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Fish - Field Of Crows CD (album) cover

FIELD OF CROWS

Fish

 

Neo-Prog

3.58 | 117 ratings

From Progarchives.com, the ultimate progressive rock music website

Cygnus X-2
Special Collaborator
Honorary Collaborator
3 stars Not really a progressive album in any real sense of the word, but a really strong rock album with progressive tendencies is what we have here. Fish has gone through many different phases in his career, beginning with his early days as the front man for seminal Neo Prog group Marillion, and then breaking away in 1988 to pursue a career of his own, and continuing with his solo works in the 90's, which stray from the Marillion sound in favor of a harder, more guitar based sound. However, despite this change of sound, Fish maintains his cool and offers a great album filled with biting social commentary and exceedingly strong vocal and musical melodies. This musicians on this album are newcomers with Fish, with the exception of Frank Usher (who has been essentially on all Fish albums) and Steve Vantiss, who was on Fellini Days (Fish's previous solo effort).

The Field is easily the strongest track on the album, with sensitive and imaginitive lyrics, as well as a sensational build-up of instruments from each of the musicians that help Fish create a sense of mystery and magic. The Celtic feeling is strong on this track, with Fish creating more music that gives nods to his homeland of Scotland. Moving Targets is the first of two songs relating to 9/11, and the voice that is so identifiable with Fish returns once again and really steals the show. Not saying that the music is bad, the band really grooves on this song and takes the feeling to a whole other dimension of sonic power. The Rookie and Zoo Class are similar tracks in my mind. Both have similar sounding guitar lines and beats, but the topics at hand in each of these songs are completely different. Frank Usher really shines on these tracks. The rest of the album is a mix of strong guitar sensibilities, some great keyboard works from Tony Turrell and more sniping social commentary from Fish, on top of that, Fish sounds great on each and every one of these tracks.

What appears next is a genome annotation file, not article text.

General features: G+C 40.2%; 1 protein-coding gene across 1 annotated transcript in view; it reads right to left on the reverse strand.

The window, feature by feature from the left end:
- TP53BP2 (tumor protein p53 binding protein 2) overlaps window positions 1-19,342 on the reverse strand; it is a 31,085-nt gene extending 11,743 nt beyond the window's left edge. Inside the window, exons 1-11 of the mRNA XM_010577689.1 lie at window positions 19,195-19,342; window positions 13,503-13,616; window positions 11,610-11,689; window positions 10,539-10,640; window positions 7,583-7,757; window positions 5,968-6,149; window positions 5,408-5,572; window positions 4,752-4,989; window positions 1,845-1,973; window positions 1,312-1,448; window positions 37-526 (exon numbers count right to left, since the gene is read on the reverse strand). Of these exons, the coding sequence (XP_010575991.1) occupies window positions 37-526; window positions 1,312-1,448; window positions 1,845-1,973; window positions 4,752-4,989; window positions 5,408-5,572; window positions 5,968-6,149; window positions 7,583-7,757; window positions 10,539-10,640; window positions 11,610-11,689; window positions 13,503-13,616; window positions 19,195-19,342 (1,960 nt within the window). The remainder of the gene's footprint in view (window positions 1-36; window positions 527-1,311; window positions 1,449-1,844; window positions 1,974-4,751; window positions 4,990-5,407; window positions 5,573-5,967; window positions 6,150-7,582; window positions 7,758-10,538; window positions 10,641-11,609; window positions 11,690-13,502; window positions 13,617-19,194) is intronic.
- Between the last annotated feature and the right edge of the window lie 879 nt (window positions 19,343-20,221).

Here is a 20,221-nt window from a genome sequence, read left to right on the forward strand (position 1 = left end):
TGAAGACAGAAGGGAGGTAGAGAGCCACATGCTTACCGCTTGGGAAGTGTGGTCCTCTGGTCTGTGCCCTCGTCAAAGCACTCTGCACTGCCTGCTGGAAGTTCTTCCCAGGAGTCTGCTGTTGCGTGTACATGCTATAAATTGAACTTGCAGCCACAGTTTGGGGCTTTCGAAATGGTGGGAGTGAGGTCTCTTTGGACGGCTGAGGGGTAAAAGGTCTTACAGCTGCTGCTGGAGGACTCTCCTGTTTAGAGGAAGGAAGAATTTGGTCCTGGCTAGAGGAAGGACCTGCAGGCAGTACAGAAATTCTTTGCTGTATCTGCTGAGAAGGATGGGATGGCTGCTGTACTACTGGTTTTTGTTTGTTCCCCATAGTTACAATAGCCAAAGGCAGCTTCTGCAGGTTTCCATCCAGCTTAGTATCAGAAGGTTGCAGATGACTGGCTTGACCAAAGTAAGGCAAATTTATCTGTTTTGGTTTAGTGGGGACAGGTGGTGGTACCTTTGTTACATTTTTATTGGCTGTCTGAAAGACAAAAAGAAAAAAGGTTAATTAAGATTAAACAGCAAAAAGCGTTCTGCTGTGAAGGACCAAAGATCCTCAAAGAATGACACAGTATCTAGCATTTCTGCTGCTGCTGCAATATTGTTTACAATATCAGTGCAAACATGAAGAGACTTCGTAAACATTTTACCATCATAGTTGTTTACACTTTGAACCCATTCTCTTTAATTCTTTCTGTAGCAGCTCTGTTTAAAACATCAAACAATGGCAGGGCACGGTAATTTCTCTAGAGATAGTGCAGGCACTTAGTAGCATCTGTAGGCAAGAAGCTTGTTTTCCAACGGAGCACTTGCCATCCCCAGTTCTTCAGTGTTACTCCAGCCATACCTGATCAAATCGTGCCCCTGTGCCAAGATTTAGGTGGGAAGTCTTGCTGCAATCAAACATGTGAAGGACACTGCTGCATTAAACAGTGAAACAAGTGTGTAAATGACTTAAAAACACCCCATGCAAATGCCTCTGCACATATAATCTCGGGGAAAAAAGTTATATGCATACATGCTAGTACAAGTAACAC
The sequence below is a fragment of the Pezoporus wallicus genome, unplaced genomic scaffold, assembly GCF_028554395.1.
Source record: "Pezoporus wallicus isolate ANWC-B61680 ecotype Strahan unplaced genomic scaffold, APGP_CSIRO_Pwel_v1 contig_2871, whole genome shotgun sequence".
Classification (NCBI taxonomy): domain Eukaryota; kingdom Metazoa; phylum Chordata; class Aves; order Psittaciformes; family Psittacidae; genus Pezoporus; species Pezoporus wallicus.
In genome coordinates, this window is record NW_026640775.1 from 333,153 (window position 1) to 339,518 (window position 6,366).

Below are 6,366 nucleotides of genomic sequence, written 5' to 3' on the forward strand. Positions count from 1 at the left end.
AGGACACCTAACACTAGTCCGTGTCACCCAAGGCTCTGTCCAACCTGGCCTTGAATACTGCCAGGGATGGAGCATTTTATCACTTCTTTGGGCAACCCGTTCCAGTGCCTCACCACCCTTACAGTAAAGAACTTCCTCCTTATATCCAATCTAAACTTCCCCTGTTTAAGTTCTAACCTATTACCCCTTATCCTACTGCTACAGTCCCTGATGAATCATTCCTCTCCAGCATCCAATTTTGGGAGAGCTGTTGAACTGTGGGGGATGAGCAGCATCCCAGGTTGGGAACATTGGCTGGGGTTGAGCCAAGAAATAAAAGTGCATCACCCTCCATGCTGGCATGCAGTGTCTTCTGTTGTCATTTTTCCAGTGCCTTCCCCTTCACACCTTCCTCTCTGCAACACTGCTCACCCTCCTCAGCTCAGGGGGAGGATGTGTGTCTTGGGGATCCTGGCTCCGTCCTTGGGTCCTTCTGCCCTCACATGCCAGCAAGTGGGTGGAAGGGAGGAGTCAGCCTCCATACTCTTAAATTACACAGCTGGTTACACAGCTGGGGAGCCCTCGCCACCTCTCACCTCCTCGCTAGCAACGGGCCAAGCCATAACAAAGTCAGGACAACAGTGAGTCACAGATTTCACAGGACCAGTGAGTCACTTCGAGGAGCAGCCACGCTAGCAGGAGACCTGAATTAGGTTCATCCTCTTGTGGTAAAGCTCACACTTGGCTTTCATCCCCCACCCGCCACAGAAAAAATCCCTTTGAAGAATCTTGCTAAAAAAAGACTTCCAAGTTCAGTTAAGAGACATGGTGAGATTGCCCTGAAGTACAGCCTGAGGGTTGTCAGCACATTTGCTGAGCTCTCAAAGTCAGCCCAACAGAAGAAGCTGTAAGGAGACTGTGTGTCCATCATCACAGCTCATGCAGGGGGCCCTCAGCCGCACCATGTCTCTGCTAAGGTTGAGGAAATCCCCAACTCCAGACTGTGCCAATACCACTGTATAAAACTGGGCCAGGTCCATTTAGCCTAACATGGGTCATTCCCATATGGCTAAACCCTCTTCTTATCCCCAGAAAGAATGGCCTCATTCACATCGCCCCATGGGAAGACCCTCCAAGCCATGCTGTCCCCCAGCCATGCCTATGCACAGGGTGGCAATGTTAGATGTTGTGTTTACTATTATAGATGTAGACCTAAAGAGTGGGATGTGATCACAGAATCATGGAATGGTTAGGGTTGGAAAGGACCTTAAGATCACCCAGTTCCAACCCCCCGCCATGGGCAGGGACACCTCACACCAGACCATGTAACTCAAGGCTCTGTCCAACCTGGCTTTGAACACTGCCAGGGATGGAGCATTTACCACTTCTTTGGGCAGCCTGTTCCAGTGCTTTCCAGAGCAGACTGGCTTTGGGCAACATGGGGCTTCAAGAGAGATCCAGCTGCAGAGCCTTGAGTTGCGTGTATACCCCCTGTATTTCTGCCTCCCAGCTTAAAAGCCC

Overall, this is a very strong work from Fish. It may not be progressive, but it certainly is entertaining hard rock with some overly progressive tendencies in moments. If you like Fish, then this is a must have. If you are a Marillion fan expecting something similar to the old Fish era works, then you'll be left with an album that has no connections with that time. It's a good album, but not near Fish's best. 3.5/5.

Cygnus X-2 | 3/5 |

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